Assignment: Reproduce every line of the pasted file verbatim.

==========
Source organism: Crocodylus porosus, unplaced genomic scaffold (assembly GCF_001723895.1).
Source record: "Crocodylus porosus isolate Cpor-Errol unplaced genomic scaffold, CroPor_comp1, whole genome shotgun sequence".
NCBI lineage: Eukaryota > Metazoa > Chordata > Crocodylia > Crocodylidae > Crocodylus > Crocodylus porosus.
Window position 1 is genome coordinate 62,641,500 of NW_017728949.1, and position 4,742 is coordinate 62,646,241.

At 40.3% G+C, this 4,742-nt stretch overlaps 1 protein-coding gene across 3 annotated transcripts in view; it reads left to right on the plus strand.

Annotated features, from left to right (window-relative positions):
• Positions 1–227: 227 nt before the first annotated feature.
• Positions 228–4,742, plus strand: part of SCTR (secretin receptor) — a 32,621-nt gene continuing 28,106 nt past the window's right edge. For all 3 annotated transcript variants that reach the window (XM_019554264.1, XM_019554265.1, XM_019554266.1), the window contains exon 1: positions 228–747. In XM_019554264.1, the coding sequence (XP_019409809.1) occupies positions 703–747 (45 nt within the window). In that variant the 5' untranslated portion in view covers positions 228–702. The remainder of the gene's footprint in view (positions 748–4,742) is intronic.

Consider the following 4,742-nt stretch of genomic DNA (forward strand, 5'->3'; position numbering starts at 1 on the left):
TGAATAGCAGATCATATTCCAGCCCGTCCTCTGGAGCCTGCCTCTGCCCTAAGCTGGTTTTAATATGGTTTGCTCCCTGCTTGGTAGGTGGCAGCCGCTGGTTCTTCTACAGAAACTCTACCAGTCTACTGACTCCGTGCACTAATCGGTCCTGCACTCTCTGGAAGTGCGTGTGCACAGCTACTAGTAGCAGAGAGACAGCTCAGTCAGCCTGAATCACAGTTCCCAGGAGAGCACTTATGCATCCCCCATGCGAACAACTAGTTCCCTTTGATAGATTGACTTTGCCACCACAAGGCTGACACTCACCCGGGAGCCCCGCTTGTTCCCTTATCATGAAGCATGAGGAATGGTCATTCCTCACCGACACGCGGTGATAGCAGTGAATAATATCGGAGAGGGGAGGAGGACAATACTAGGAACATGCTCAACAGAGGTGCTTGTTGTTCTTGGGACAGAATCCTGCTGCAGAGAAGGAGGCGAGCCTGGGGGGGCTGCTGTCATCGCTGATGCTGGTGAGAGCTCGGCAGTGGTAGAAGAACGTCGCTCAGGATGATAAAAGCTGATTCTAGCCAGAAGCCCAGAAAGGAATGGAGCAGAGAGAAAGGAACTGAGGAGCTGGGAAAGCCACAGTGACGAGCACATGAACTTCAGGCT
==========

Source organism: Crocodylus porosus, unplaced genomic scaffold (assembly GCF_001723895.1).
Source record: "Crocodylus porosus isolate Cpor-Errol unplaced genomic scaffold, CroPor_comp1, whole genome shotgun sequence".
NCBI lineage: Eukaryota > Metazoa > Chordata > Crocodylia > Crocodylidae > Crocodylus > Crocodylus porosus.
Window position 1 is genome coordinate 62,641,500 of NW_017728949.1, and position 4,742 is coordinate 62,646,241.

At 40.3% G+C, this 4,742-nt stretch overlaps 1 protein-coding gene across 3 annotated transcripts in view; it reads left to right on the plus strand.

Annotated features, from left to right (window-relative positions):
• Positions 1–227: 227 nt before the first annotated feature.
• Positions 228–4,742, plus strand: part of SCTR (secretin receptor) — a 32,621-nt gene continuing 28,106 nt past the window's right edge. For all 3 annotated transcript variants that reach the window (XM_019554264.1, XM_019554265.1, XM_019554266.1), the window contains exon 1: positions 228–747. In XM_019554264.1, the coding sequence (XP_019409809.1) occupies positions 703–747 (45 nt within the window). In that variant the 5' untranslated portion in view covers positions 228–702. The remainder of the gene's footprint in view (positions 748–4,742) is intronic.

Consider the following 4,742-nt stretch of genomic DNA (forward strand, 5'->3'; position numbering starts at 1 on the left):
TGAATAGCAGATCATATTCCAGCCCGTCCTCTGGAGCCTGCCTCTGCCCTAAGCTGGTTTTAATATGGTTTGCTCCCTGCTTGGTAGGTGGCAGCCGCTGGTTCTTCTACAGAAACTCTACCAGTCTACTGACTCCGTGCACTAATCGGTCCTGCACTCTCTGGAAGTGCGTGTGCACAGCTACTAGTAGCAGAGAGACAGCTCAGTCAGCCTGAATCACAGTTCCCAGGAGAGCACTTATGCATCCCCCATGCGAACAACTAGTTCCCTTTGATAGATTGACTTTGCCACCACAAGGCTGACACTCACCCGGGAGCCCCGCTTGTTCCCTTATCATGAAGCATGAGGAATGGTCATTCCTCACCGACACGCGGTGATAGCAGTGAATAATATCGGAGAGGGGAGGAGGACAATACTAGGAACATGCTCAACAGAGGTGCTTGTTGTTCTTGGGACAGAATCCTGCTGCAGAGAAGGAGGCGAGCCTGGGGGGGCTGCTGTCATCGCTGATGCTGGTGAGAGCTCGGCAGTGGTAGAAGAACGTCGCTCAGGATGATAAAAGCTGATTCTAGCCAGAAGCCCAGAAAGGAATGGAGCAGAGAGAAAGGAACTGAGGAGCTGGGAAAGCCACAGTGACGAGCACATGAACTTCAGGCT